NKE: Solid Q. But Trajectory Will Change

I expected a good quarter from Nike, and with a 12% move in the stock in the back half of last week (up to $66.66) I think the market did too. While the actual results did not surprise me, the upbeat tone of the conference call definitely did. I outlined the case last week why the stock should not have traded up in advance of this quarter, as the meaningful headwinds the company will face this year will materially alter the quality of earnings as FY09 progresses – which I suspected would begin to be apparent on this call. Now the question is whether I take the tone of the call at face value, admit that there’s not the downside in the stock I initially suspected, and simply cut bait? Or do I use the insight gained from the call, stick to my analytical guns, and stand firm that there are issues that the industry and the company will be talking about in 3-6 months that it is not talking about today. I’m going with the latter.

I’m taking my estimate for the year down by a nickel to $4.09, and while not expensive at $62, I absolutely cannot argue one iota of multiple expansion given the headwinds Nike faces. Performance from this point forward needs to come from pure earnings juice. Again…tough to bank on. Here’s a few things to chew on…
  • 1) A few big positives… a) On the plus side, how can anyone not be impressed with Nike’s order book? The 2-year run rate across all regions is virtually unchanged from 3 months ago – about 10% in aggregate in constant dollars. B) Gross margins +233bps were solid. Ahead of my number (though they gave it back in SG&A). The incremental call out seems to be ‘lower than expected cost increases out of Asia.’ This is one of the factors that I think will change meaningfully over the course of the year.
  • 2) Nike is a ‘Beater.’ Nike beating each quarter is written in the cosmos. It has missed only 1 quarter in 6 years. And that was by a penny. In looking at history, we see that Nike needs a beat of at least +4% for the stock to not go down on the event. It takes a beat of 12% or better to get a post-quarter rally. This time we got +11%. Definitely a net positive, but within historical guidelines.
  • 3) Let’s look at what drove the beat. One region that smoked my expectations was Europe. 20% revenue growth on trailing 6 month futures of 6% is monstrous. It came in double my model. But tough to ignore that 15 points of this growth was due to FX. Also tough to look through the fact that the Euro is at 1.467, and just a few short weeks from having 0% yy change. Check out the chart below showing EPS surprise history vs. FX change. Not good.
  • 4) Nike needs the Dollar’s slide over the past few days to continue. Management noted that its’ model assumes no change in FX. With the greatest global geopolitical/macroeconomic cross currents we’ve arguably seen since the great depression, I cannot imagine FX stays still. Maybe it goes for them, maybe against them – but I’m inclined to think we see increased volatility here. In fact, this is the first quarter in almost 3 years where reported futures were not greater than constant dollar futures in Europe.
  • 5) Not a coincidence that EPS growth is so closely tied to changes in FX (see Exhibit below). Bulls might say that EMEA margins were down 54bps – so how can that mean that FX helped? The answer there is that Demand Creation spend (Olympics and football) was disproportionately high this quarter, as it more than offset the improved gross margin in EMEA. Total margins in EMEA were 24.9% this quarter. Down slightly vs. last year, but let’s not forget that they were in the high teens/20% range before FX ran up.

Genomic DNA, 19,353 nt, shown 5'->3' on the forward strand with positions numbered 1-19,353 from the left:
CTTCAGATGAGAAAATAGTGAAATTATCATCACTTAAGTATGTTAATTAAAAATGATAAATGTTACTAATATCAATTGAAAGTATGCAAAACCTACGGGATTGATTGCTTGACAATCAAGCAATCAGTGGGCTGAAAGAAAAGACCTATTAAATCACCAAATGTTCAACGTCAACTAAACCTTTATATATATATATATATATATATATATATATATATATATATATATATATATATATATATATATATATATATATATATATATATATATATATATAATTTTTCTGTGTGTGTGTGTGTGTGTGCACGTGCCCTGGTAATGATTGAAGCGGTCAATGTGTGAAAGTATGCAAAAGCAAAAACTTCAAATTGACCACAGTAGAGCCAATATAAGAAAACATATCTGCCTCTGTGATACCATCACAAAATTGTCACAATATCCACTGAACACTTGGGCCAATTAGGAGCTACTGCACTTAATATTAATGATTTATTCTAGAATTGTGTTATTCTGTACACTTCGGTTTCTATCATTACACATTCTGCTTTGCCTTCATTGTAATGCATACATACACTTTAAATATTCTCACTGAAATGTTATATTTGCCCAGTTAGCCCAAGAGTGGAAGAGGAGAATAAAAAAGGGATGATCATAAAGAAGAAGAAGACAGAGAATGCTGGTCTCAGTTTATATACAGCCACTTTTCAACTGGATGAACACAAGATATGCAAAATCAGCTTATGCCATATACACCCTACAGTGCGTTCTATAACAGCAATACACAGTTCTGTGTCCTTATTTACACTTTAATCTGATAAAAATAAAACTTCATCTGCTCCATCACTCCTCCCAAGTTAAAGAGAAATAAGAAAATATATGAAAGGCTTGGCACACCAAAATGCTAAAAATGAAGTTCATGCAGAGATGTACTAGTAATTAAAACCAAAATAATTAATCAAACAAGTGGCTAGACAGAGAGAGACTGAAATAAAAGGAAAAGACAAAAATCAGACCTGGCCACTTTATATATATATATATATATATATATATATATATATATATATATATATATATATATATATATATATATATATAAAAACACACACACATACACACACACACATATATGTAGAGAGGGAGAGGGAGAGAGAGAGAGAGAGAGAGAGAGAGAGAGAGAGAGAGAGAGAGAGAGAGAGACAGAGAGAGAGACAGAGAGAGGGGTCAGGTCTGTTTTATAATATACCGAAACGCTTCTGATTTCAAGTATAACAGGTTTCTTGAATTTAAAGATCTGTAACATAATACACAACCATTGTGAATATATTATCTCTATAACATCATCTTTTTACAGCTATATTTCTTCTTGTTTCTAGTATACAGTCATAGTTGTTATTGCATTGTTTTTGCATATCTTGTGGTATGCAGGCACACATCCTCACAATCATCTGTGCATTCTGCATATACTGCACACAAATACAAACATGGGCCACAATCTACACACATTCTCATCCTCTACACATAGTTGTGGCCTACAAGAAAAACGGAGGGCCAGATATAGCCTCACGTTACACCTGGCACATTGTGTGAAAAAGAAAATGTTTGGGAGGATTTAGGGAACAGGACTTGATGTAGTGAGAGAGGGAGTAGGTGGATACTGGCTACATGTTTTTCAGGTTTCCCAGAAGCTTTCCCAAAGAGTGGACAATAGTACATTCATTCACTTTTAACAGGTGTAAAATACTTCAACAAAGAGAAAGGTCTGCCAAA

• 6) I really really really don’t like the trajectory of the P&L.
    a. Revenue growth just hit 17%. 7 points of which was FX, and another 2-3 was Umbro.
    b. Nike is expecting full year revs in high single digit, in line with LT plan. If we assume that it is not sandbagging, a 9% annual rate, and its guidance for 2Q (where it has solid visibility) then simple math backs us into a 4Q top line that is flat with the prior year at best.
    c. Gross margin improvement just peaked – as it relates to incremental FX-related growth, product cost, and yy compares against pricing and supply chain initiatives put in place last year.
    d. 97% of the industry’s footwear is made in China (bad). Nike is less exposed at about a third, but it also is far overexposed to Vietnam (also a third of its footwear production). Three weeks ago, Hanoi announced 28% inflation – its highest rate in 16 years. In Vietnam and Thailand we’ve seen factory workers strike because mid-teens wage increases are not enough to keep pace with inflation. Ultimate, this has to impact Nike. They’re big and smart enough to pass it through to the rest of the global supply chain, but that process is lumpy.
    e. SG&A is clearly the buffer for the remainder of the year. +29% this quarter, and slowing to a negative number by 4%.
    f. ‘Other Expenses’ turn into other ‘income’ as FX hedges are market to market at more favorable rates.
  • So the bottom line is that we’ve got a global growth story that is facing a slowing global growth environment, increasing risk of global stagflation, and has a P&L trajectory where sales and gross margins are decelerating, but are likely to be made up by SG&A, ‘other’ income, and lower tax rate. That shows the power of how Nike manages its financial model. But I simply do not understand why putting capital to work here at $60 makes sense. I like it closer to a 5-handle.